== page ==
I am generally intrigued by the concept of video games that cause real world danger. The reason why is because there is already a sense of curiosity and intrigue when playing a new game for the first time and discovering more about it. When you use someone’s unfamiliarity with a video game against them by putting them up against a game that hurts them in the real world, there is a sense of horror that most gamers can relate to.
As a result, I became rather curious about BAD END (yes it is spelled with all caps) when I stumbled upon its Steam page. The premise of BAD END basically comes down to “what if there was a visual novel that killed you in real life if you make the wrong decision?” Of course, such a game would be impossible to make, so closest choice was to make a game about someone playing the game in question. What makes this even more confusing is that BAD END is the title of both the game you are reading, and the game in the story.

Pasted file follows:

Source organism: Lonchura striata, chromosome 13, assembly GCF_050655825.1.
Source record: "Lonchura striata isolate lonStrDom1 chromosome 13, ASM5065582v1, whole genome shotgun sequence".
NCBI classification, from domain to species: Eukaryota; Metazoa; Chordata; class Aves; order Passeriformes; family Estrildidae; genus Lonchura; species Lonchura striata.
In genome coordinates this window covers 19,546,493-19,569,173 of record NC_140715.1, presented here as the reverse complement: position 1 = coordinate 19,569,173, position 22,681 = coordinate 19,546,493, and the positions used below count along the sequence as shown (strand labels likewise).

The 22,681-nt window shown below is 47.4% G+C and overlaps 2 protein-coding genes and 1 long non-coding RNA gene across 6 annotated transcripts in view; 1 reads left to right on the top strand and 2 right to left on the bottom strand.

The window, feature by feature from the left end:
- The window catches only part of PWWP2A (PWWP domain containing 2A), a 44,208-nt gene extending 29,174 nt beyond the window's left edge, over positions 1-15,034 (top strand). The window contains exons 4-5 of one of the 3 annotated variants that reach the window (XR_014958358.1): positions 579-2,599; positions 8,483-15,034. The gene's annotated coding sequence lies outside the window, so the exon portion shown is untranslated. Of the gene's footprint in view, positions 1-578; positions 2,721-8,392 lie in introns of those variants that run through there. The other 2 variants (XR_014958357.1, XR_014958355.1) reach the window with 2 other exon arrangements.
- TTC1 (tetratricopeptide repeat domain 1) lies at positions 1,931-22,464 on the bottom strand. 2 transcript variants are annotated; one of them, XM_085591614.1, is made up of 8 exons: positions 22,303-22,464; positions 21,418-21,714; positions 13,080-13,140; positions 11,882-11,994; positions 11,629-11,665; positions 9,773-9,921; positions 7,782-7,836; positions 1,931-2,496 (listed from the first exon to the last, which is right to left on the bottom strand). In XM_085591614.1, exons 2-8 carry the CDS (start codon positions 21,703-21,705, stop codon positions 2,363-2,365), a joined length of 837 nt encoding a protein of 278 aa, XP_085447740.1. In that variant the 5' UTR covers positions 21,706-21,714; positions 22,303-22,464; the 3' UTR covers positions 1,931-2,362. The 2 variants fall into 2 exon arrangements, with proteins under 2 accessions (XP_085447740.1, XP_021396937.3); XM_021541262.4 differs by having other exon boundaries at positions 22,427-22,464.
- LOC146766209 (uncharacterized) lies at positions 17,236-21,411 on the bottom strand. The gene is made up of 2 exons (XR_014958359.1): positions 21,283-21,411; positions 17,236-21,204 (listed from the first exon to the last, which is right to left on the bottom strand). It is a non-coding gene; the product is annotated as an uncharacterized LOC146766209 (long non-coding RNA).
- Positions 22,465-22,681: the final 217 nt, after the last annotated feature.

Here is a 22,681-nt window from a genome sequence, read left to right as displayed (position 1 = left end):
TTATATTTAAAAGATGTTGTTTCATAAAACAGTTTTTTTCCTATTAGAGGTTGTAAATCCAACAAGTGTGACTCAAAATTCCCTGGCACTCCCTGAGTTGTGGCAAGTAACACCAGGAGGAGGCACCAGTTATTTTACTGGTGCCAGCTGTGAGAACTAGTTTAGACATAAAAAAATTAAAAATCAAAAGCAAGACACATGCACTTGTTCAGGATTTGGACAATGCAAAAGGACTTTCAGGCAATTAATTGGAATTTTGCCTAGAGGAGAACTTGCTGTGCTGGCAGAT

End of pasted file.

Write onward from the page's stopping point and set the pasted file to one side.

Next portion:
I must admit that I have a fair bit of interest in the indie visual novel scene. I often have a difficult time getting into the larger visual novels made by more professional teams for a variety of reasons. These reasons are oftentimes due to their length and the fact that they tend to be paced very slowly. Indie visual novels, on the other hand, are usually about the same length of a movie so they are easier to digest, and are more likely to get straight to the point.
Also there is the fact that you are more likely to see raw creator expression that is not hampered by corporate interests, although the same could be said of most indie products. Unfortunately, Sturgeon’s law greatly applies to a lot of these visual novels. For every brilliant gem like My Name Is Addiction, you have about twelve mediocre, poorly written and drawn visual novels that are just not interesting. Darconika: The Cube of Soul fits into the latter category. Read more